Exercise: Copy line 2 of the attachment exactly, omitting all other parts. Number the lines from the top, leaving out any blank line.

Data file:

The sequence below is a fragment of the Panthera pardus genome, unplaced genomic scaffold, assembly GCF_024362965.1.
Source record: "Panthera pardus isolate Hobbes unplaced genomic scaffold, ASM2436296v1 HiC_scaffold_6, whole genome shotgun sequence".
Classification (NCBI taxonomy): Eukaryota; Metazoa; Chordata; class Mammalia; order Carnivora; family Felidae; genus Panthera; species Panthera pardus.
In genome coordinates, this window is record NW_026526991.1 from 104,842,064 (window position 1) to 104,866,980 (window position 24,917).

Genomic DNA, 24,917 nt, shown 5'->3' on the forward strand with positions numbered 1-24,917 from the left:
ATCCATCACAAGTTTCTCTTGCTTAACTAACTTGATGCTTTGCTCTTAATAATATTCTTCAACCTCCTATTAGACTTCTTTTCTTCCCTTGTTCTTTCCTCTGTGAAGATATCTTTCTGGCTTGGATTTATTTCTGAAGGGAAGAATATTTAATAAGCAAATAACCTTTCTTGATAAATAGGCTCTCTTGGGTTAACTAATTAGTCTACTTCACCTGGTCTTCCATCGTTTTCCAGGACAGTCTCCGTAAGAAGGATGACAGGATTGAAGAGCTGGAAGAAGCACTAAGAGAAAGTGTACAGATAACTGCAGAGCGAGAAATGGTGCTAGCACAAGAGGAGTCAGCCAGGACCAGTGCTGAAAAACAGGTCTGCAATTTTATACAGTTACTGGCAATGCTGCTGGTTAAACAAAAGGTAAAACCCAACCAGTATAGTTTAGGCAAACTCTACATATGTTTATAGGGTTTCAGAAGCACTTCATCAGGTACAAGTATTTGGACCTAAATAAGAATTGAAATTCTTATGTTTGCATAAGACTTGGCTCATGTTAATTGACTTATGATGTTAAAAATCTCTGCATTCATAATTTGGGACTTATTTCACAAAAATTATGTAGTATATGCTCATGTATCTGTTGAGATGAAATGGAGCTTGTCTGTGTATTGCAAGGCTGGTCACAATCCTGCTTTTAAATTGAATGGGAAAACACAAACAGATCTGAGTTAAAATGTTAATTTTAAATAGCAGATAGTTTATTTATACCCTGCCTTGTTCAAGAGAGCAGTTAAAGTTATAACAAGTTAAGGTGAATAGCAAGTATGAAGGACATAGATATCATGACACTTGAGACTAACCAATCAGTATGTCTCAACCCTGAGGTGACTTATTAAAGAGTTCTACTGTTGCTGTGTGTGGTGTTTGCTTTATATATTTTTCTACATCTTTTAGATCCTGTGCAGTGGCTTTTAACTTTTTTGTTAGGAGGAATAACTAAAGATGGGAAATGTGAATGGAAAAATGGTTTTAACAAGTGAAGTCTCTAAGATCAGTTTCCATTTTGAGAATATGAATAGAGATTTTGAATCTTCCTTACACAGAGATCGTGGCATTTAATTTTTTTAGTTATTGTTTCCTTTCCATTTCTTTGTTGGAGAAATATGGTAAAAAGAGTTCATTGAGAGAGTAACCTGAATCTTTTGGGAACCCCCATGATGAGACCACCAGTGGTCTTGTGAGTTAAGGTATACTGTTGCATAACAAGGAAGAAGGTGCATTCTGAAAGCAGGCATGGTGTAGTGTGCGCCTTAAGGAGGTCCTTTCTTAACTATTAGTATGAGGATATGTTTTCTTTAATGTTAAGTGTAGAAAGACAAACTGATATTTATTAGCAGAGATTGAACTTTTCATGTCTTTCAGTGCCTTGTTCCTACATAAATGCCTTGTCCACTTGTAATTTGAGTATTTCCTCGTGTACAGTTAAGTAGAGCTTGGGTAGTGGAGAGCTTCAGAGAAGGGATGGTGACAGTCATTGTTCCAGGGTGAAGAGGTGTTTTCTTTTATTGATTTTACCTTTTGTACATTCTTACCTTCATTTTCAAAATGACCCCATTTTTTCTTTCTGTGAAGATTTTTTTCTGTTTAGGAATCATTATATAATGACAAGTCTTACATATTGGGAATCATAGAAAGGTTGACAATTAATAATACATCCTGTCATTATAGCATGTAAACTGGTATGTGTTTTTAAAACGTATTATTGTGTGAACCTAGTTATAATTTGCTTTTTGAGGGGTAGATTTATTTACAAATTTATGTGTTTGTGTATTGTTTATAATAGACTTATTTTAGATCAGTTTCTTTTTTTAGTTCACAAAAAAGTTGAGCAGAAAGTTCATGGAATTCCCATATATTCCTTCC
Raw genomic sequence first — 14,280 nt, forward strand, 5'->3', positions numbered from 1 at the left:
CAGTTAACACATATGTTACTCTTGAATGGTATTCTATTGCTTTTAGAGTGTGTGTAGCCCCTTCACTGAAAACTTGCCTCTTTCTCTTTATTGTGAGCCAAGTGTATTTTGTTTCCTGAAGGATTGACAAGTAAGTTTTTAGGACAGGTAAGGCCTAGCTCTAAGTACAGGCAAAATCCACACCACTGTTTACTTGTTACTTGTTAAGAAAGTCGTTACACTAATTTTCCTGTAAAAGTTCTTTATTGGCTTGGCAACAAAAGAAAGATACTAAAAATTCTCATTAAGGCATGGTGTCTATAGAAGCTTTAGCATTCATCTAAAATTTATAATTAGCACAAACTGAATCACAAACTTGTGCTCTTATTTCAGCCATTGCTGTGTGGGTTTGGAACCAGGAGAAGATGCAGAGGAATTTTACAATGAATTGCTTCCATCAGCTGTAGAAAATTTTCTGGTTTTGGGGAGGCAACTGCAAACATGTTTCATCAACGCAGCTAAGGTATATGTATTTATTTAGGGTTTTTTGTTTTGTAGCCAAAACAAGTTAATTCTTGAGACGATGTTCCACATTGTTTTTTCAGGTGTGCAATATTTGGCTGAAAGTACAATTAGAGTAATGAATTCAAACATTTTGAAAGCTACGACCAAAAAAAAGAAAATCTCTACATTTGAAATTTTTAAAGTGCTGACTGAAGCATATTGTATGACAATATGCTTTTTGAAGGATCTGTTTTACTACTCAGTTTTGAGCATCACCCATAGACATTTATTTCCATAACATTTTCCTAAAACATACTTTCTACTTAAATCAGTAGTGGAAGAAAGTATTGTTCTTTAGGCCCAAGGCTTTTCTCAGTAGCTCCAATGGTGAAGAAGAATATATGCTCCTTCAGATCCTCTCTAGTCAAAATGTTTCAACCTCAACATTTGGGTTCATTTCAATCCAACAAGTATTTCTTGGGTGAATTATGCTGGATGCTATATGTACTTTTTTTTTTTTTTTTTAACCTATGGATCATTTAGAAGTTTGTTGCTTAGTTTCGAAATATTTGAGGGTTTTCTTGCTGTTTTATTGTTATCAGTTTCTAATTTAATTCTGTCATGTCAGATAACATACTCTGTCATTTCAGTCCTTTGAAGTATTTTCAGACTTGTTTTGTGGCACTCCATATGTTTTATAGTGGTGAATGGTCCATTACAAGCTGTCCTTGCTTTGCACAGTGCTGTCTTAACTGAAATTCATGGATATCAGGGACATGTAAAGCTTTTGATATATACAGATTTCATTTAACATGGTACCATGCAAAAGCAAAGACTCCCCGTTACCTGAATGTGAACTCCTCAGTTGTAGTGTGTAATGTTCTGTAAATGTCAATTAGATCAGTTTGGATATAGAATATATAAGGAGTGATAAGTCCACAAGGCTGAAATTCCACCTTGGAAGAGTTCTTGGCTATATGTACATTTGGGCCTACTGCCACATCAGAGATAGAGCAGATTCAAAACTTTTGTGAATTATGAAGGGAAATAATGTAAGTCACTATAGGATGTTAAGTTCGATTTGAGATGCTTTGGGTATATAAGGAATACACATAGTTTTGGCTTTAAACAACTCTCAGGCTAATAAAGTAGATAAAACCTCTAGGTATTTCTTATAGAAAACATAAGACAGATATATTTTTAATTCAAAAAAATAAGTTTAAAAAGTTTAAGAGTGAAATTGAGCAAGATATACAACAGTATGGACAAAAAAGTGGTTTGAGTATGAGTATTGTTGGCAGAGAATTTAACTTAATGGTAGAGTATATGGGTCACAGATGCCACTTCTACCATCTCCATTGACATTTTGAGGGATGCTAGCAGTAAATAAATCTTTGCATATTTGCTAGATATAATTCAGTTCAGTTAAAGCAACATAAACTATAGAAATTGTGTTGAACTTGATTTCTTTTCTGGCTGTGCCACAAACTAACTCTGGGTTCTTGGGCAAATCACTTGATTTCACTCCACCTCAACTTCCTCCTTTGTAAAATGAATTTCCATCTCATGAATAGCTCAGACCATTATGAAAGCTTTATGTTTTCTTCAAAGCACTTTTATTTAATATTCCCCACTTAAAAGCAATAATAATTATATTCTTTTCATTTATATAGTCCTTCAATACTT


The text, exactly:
Source record: "Panthera pardus isolate Hobbes unplaced genomic scaffold, ASM2436296v1 HiC_scaffold_6, whole genome shotgun sequence".